The thing about a wedding is that your guests came to see you get married, and they want to see YOU. And talk to YOU (and your bride/groom). All 150 of them. They don't want to look at the back of your head while you cook their tenderloin; they want to hug you and wish you well and buy you a drink. At my wedding, which was more in the 115-125 range, our plans for the night were to a) eat the food we were served by catering staff and b) visit each table to say hi to guests, many of whom we hadn't seen in years and who had traveled from far away to see us. In the end, despite our best efforts, we didn't make it through all the tables because there wasn't time. We didn't dance, we didn't do a lot of lingering at any table, we didn't do any stupid garter or cake-feeding stuff, we just ate and visited most but not all of our tables, and there wasn't enough time to do that. This despite the fact that our wedding was at a professional venue where there was a staff member to take care of virtually everything. I can't imagine being responsible for cooking ANYthing that night and still managing to get any quality time with anyone.

                                    I do have friends who threw their own backyard wedding for probably the same number of guests. Despite serving hamburgers and hot dogs and enlisting family friends to cook the food, they were still massively overwhelmed.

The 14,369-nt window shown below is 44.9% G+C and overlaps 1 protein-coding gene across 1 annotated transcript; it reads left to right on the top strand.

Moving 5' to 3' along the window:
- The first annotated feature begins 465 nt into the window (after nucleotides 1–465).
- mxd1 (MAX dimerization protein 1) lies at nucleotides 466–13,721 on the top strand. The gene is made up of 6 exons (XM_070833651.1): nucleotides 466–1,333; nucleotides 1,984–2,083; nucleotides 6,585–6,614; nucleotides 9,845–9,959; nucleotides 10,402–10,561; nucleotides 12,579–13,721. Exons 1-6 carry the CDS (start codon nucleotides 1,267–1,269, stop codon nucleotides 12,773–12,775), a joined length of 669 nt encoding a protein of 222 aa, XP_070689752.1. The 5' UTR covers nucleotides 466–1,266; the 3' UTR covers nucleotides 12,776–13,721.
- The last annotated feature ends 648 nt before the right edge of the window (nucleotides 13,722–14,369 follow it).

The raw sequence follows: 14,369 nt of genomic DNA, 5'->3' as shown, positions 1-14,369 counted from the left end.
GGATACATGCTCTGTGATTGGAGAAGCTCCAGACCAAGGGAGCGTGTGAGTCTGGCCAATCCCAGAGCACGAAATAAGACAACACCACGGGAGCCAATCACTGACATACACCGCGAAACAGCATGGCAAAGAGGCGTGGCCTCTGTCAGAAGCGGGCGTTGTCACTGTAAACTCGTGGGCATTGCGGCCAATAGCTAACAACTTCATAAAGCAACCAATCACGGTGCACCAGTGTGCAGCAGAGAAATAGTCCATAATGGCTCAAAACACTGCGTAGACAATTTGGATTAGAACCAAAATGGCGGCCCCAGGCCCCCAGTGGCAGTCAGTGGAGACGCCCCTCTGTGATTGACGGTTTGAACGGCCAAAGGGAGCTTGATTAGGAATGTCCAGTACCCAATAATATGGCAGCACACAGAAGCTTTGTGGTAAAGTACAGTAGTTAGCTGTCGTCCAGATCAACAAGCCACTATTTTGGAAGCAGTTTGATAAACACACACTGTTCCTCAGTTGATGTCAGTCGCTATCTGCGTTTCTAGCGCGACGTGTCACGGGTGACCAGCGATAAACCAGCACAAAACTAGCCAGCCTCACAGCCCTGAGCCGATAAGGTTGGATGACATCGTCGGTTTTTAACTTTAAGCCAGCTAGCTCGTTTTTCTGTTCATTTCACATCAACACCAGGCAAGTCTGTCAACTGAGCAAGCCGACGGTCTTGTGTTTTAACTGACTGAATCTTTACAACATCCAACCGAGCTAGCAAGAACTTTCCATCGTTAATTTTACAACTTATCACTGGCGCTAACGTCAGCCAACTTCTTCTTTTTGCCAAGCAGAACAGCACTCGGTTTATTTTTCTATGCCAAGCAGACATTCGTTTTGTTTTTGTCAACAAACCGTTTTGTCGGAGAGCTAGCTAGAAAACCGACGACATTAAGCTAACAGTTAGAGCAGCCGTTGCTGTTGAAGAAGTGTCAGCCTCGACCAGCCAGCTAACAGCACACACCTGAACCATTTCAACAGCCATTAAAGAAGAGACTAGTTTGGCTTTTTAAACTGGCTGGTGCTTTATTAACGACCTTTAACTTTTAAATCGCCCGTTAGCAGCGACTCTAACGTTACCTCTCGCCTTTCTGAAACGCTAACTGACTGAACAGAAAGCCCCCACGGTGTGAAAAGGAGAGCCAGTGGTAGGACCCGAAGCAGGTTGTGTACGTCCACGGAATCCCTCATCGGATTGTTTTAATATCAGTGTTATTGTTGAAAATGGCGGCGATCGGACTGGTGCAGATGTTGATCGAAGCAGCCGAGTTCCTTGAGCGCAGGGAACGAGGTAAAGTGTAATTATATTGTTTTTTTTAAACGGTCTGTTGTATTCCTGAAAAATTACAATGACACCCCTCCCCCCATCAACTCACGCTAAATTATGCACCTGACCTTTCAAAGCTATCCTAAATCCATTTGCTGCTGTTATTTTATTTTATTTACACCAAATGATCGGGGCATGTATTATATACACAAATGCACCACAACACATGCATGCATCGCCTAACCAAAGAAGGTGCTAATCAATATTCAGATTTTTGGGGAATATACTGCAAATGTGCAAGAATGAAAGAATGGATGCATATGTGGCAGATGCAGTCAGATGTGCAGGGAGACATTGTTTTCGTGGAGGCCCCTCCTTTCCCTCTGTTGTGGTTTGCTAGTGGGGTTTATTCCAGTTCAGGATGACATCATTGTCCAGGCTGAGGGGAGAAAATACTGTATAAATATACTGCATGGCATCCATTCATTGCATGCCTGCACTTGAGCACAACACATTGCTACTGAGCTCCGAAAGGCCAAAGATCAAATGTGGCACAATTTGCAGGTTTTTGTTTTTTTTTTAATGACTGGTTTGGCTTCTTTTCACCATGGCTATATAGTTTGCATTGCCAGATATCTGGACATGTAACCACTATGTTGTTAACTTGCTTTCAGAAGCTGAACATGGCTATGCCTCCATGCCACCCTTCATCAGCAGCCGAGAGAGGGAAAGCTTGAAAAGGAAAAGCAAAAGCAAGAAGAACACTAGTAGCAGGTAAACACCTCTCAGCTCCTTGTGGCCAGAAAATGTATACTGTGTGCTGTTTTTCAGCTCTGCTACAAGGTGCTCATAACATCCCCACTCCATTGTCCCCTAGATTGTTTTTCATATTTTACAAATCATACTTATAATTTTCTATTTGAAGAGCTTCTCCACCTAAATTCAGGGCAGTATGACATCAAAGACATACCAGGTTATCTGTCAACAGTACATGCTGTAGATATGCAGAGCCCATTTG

1. re: NahantNative

                                      Your motives are laudable: nobody needs to spend $40,000 to feed their friends and celebrate their joy. But you do need to be present to welcome and enjoy your guests because you are why they are there: not the food or the booze. If you want to do a "home wedding" for 150, consider an afternoon wedding and go for a kind of high tea. Have at least two friends or hire two assistants whose job will be to help create and monitor the list: paper products, food, refilling, booze, where stuff is going to be refrigerated. Hire someone or a company to come in and clean up after. Then plan your menu for a cold collation. Use Arax , Sevan and Esperia for fabulous mezzes of all kinds. Use Bazaar for excellent cold cuts and pickles. Get your bread, cheese and fruit plates from Russos. Make sure you have cold storage for everything. Stock up on good inexpensive wine: Prosecco is festive, Entre deux Mers is a fine summer white, a good rioja riserva for the red. Many places for decent wedding cakes and small sweets: I'd suggest you consider a cream cake from Royal or Antoines plus trays of mini-pastry. A couple of giant coffee pots. I've done this for 75 (not a 150) and its been festive and memorable. But if you are going to cook while your guests are there, you simply won't be available to be the host of your party and the companion of your future spouse.